About Us

Mayo Clinic Health System provides Eau Claire, Wis., and the surrounding communities with a wide range of medical specialties, including comprehensive pediatric and adolescent medicine, women’s health, cardiac and trauma care services. As part of Mayo Clinic Health System we offer a network of community-based health care providers in several locations throughout west-central Wisconsin including Barron, Bloomer, Cameron, Chetek, Chippewa Falls, Colfax, Eau Claire, Menomonie, Mondovi, Osseo, Prairie Farm and Rice Lake.

Information for Moms

We all need some sun exposure; it's our primary source of vitamin D, which helps us absorb calcium for stronger, healthier bones. But it doesn't take much time in the sun for most people to get the vitamin D they need, and repeated unprotected exposure to the sun's ultraviolet rays can be dangerous. (Full Story)
Coughing, sniffling, sneezing, and runny noses are no fun for anyone…but especially for people who suffer from allergies and deal with some of these symptoms on an almost daily basis! Of course, there are medications you can take to help relieve these symptoms, but Dr. Adela Taylor, an allergist at Mayo Clinic Health System, tells us some things we can do inside our HOMES to also help minimize symptoms.(Full Story)
Mayo Clinic Health System - Mayo Clinic Health System Campus (clinic)
1400 Bellinger St., P.O. Box 1510, Eau Claire, WI 54702-1510
715-838-5222
Map Location
Mayo Clinic Health System - Clairemont Campus (clinic)
733 W. Clairemont Ave., P.O. Box 1510, Eau Claire, WI 54702-1510
715-838-5222
Map Location

611 First Ave. Chippewa Falls, WI 54729
715-720-4400
Map Location

2321 Stout Road Menomonie, WI 54751
715-235-5531
Map Location

331 S. Main St., Suite H Rice Lake, WI 54868
715-236-8500
Map Location

 

 

 

Truths and Myths About Sunscreen and Sun Exposure

Skin cancer is the most common of all cancer types, with more than 3.5 million cases diagnosed each year in this country, according to the American Cancer Society. Sunscreen can help protect adults and children from the damaging rays of the sun, but it needs to be used properly. Here are some truths and myths about sunscreen and sun exposure.

It doesn’t matter what type of sunscreen a person uses. (False)
•    Select sunscreens labeled “broad spectrum”:
o    Ultraviolet A (UVA) and ultraviolet B (UVB) rays are capable of altering DNA and increasing a person’s risk for skin cancer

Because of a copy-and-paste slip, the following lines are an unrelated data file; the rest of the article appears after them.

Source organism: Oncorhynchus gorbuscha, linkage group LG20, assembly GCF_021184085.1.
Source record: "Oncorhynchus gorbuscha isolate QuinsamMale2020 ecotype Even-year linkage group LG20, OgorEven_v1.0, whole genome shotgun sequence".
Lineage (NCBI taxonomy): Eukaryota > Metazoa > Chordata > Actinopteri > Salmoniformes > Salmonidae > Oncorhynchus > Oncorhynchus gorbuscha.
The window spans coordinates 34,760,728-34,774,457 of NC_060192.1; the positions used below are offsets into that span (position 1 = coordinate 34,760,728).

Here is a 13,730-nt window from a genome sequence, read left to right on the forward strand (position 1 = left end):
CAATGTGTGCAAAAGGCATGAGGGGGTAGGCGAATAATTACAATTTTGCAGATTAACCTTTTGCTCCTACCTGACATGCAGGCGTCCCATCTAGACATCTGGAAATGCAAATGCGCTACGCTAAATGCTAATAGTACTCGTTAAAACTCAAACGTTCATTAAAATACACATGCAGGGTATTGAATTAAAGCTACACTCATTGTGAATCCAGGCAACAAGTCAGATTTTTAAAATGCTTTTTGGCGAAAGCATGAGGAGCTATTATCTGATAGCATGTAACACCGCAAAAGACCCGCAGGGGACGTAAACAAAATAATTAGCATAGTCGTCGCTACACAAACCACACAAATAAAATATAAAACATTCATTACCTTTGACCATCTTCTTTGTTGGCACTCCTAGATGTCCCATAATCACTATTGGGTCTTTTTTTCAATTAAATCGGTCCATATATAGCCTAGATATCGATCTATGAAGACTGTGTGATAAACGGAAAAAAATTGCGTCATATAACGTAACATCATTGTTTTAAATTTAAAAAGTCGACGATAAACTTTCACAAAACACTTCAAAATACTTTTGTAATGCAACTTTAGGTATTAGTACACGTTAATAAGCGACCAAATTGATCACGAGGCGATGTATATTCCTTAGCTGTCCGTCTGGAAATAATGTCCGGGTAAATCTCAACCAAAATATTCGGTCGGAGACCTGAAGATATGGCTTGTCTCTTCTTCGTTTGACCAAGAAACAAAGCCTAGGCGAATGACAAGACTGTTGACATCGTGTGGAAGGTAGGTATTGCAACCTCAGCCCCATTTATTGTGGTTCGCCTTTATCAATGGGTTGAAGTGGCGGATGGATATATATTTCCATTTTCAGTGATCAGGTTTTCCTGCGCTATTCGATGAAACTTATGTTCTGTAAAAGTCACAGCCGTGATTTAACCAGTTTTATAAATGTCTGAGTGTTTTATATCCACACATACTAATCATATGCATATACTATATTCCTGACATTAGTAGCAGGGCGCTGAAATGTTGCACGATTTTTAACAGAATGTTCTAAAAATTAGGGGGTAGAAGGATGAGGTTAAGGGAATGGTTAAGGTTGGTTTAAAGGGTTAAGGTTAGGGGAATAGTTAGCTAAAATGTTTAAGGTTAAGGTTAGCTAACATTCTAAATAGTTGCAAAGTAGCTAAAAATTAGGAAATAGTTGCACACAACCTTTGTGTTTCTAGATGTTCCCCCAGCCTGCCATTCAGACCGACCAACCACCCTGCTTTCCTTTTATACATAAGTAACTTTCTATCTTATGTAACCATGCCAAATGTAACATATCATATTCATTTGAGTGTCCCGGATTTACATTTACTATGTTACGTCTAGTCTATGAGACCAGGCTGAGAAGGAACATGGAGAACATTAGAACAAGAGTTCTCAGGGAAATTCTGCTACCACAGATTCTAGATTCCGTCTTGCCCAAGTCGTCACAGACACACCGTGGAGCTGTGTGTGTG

•    SPF 30 or higher
o    Sun Protection Factors of 30 or higher is recommended by the American Academy of Dermatology
o    Blocks 97 percent of UVB rays
o    If applied properly, allows wearer 30 times longer sun exposure than what the skin could tolerate with no sunscreen.
•    Water-resistant
o    Contains ingredients that can adhere or withstand water
o    Can maintain projection through 40 minutes of exposure to water
o    No such thing as 100% waterproof sunscreen

Sunscreen is only necessary during the summer or on sunny days. (False)
•    Ultraviolet rays penetrate the atmosphere year-round, even on cloudy days.
•    Sun rays can even be intensified as they reflect off of snow, water or ice.
•    Sunscreen should be applied whenever someone is spending extended time outdoors during the daytime.

Sunscreen can expire. (True)
•    The chemicals and ingredients used in sunscreen do break down over time, reducing the product’s effectiveness.
•    If applying properly, users should go through multiple bottles of sunscreen every summer:
o    1 oz. per application (shot glass, palm-full)
o    Apply 15 minutes prior to exposure
o    Gently rub into skin
o    Spray aerosol sunscreen into hands, then rub onto face
o    Reapply every 2 hours

Sunscreen is recommended for infants. (False)
•    Protect with clothing and shade if younger than 6 months.
•    Look for “child-safe” label for use on kids 6 months or older.

Using sunscreen will limit the amount of vitamin D I get. (True)
•    Sunlight doesn’t actually contain vitamin D, but it does start a chemical reaction in the body that helps it breakdown and absorb vitamin D.
•    For the complexion of most people in this climate, only 4 minutes of exposure on a sunny day necessary to initiate that process.

Signs of skin cancer can appear only on parts of the body exposed to the sun. (False)
•    Examine your entire body for:
o    Change in size, shape or color of a mole or other skin lesion
o    Appearance of a new growth on the skin
o    A sore that doesn’t heal
•    Skin cancer survival rates are relatively high if the cancer is caught and treated early.
•    See a physician or dermatologist if you have an area of concern.